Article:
Thanks to Andrew Lister for an admirably concise and rich review of the third chapter of my book. The main aim of Chapter 3 is to lay down the strategy for vindicating the convergence view. I argue that respect for integrity and reasonable pluralism are both foundational values in public reason liberalism, so foundational that they can be used to choose between conceptions or interpretation of the idea of public reason. I will argue that the convergence view is superior on both grounds to the mainstream consensus view in Chapter 4.
But Lister raises some important concerns about how that vindication is going to go.
I. Does Convergence Help or Hinder Religious Integrity?
Lister’s first worry is that by lifting the requirement of restraint from citizens, we reduce integrity violations caused by restraint but increase integrity violations prohibited by restraint. So citizens will be permitted to act on their diverse religious reasons, which could allow them to coerce others in integrity-violating ways:
Therefore lifting the public reason restriction would unburden conscience in one respect only to burden it another. Without public reason, there would be an integrity-gain in that I would be able to vote my religious convictions, but there would be an integrity-loss in that I would be subject to laws that express the religious convictions of others.
But as Lister notes, convergence does not allow the wholesale coercion of others based solely on religious reasons. Instead, despite permitting religious reasons to enter in the process of public justification, it allows secular or religious private reasons to defeat potentially oppressive and integrity-violating laws. Lister admits that on my convergence-moderate idealization view, religiously based coercion will be rare as the coercion must be unanimously endorsed by idealized members of the public and that is unlikely to happen in a sufficient diverse public.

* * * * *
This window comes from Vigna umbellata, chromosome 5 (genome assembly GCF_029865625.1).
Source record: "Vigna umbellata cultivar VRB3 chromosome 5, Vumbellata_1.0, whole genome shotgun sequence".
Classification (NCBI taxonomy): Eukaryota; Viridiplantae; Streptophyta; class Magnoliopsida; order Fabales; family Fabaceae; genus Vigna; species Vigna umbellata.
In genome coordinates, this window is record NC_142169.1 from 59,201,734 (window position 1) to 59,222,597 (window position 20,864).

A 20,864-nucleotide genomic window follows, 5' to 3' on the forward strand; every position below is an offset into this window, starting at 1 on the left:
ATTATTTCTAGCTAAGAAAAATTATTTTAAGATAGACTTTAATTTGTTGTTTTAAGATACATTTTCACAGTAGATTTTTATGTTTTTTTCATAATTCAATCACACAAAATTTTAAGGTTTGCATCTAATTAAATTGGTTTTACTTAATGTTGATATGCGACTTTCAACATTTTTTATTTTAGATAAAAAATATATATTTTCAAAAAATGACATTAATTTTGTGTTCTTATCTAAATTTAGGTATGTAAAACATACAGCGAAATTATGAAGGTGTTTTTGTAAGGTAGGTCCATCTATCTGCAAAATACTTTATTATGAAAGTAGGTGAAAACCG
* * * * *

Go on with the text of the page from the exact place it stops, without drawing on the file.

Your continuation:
Lister suggests that as a result the convergence view is only friendly to religion on certain political issues where religious citizens seek to reduce coercion, such as religious exemptions and school choice. But it will be much less friendly on “abortion, same-sex marriage, or euthanasia, where religious voices typically demand religiously-informed regulation of conduct.”
Now, the legal implications are largely as Lister outlines, though I think the case of abortion is more complicated. I speak to this below. But, yes, on euthanasia and same-sex marriage religiously-based coercion is hard to justify if not impossible (though on same-sex marriage, religious exemptions can be publicly justified). That will certainly make many people of faith unhappy.
But I fail to see how their integrity is violated by these legal policies. Restraint violates integrity by requiring people not to be true to their convictions or to violate their faith. The only way prohibiting or banning gay marriage or euthanasia could be construed as an integrity violation is if many religious people were committed to the view that their religion requires banning these practices in the democratic process. I submit that very few religious people think they have these duties, though some Muslims may prove a partial exception. There is a difference between politics compatible with one’s religion and policies required by said religion. I think religious people make this distinction all the time, and that my convergence view adequately represents the divide.
II. Convergence and Abortion